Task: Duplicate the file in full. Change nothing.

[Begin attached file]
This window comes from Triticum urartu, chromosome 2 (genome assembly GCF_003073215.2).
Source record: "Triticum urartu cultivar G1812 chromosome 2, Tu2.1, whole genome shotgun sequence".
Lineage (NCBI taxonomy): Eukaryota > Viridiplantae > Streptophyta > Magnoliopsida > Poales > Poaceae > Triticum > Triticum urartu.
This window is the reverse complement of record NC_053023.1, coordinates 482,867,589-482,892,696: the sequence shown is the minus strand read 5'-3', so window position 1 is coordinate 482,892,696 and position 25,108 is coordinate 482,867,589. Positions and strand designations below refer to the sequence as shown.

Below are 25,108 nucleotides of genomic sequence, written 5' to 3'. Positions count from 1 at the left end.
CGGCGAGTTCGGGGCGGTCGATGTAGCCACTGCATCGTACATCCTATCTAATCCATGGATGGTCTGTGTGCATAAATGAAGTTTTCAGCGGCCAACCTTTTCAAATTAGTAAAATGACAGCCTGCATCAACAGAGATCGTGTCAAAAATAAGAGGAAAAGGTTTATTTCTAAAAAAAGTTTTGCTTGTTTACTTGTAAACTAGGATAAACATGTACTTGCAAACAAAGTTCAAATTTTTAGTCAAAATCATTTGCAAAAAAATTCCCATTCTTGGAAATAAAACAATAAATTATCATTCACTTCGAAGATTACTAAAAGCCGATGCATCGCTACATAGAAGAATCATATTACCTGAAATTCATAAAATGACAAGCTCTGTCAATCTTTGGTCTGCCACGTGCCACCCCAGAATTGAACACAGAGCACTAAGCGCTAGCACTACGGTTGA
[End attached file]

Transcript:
This window comes from Triticum urartu, chromosome 2 (genome assembly GCF_003073215.2).
Source record: "Triticum urartu cultivar G1812 chromosome 2, Tu2.1, whole genome shotgun sequence".
Lineage (NCBI taxonomy): Eukaryota > Viridiplantae > Streptophyta > Magnoliopsida > Poales > Poaceae > Triticum > Triticum urartu.
This window is the reverse complement of record NC_053023.1, coordinates 482,867,589-482,892,696: the sequence shown is the minus strand read 5'-3', so window position 1 is coordinate 482,892,696 and position 25,108 is coordinate 482,867,589. Positions and strand designations below refer to the sequence as shown.

Below are 25,108 nucleotides of genomic sequence, written 5' to 3'. Positions count from 1 at the left end.
CGGCGAGTTCGGGGCGGTCGATGTAGCCACTGCATCGTACATCCTATCTAATCCATGGATGGTCTGTGTGCATAAATGAAGTTTTCAGCGGCCAACCTTTTCAAATTAGTAAAATGACAGCCTGCATCAACAGAGATCGTGTCAAAAATAAGAGGAAAAGGTTTATTTCTAAAAAAAGTTTTGCTTGTTTACTTGTAAACTAGGATAAACATGTACTTGCAAACAAAGTTCAAATTTTTAGTCAAAATCATTTGCAAAAAAATTCCCATTCTTGGAAATAAAACAATAAATTATCATTCACTTCGAAGATTACTAAAAGCCGATGCATCGCTACATAGAAGAATCATATTACCTGAAATTCATAAAATGACAAGCTCTGTCAATCTTTGGTCTGCCACGTGCCACCCCAGAATTGAACACAGAGCACTAAGCGCTAGCACTACGGTTGA